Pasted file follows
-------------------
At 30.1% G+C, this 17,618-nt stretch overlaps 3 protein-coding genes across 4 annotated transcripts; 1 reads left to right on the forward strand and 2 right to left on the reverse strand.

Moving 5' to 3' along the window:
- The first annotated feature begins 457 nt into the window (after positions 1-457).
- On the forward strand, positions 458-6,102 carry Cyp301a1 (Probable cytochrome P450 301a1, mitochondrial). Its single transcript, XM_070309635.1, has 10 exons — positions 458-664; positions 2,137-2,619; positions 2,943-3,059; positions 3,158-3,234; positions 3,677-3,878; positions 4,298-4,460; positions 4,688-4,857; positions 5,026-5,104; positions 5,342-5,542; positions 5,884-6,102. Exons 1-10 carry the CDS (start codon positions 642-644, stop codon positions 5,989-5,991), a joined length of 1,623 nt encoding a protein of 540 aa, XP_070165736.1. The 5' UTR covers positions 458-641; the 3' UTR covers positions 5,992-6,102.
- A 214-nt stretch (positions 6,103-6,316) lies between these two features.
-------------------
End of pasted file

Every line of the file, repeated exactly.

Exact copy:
At 30.1% G+C, this 17,618-nt stretch overlaps 3 protein-coding genes across 4 annotated transcripts; 1 reads left to right on the forward strand and 2 right to left on the reverse strand.

Moving 5' to 3' along the window:
- The first annotated feature begins 457 nt into the window (after positions 1-457).
- On the forward strand, positions 458-6,102 carry Cyp301a1 (Probable cytochrome P450 301a1, mitochondrial). Its single transcript, XM_070309635.1, has 10 exons — positions 458-664; positions 2,137-2,619; positions 2,943-3,059; positions 3,158-3,234; positions 3,677-3,878; positions 4,298-4,460; positions 4,688-4,857; positions 5,026-5,104; positions 5,342-5,542; positions 5,884-6,102. Exons 1-10 carry the CDS (start codon positions 642-644, stop codon positions 5,989-5,991), a joined length of 1,623 nt encoding a protein of 540 aa, XP_070165736.1. The 5' UTR covers positions 458-641; the 3' UTR covers positions 5,992-6,102.
- A 214-nt stretch (positions 6,103-6,316) lies between these two features.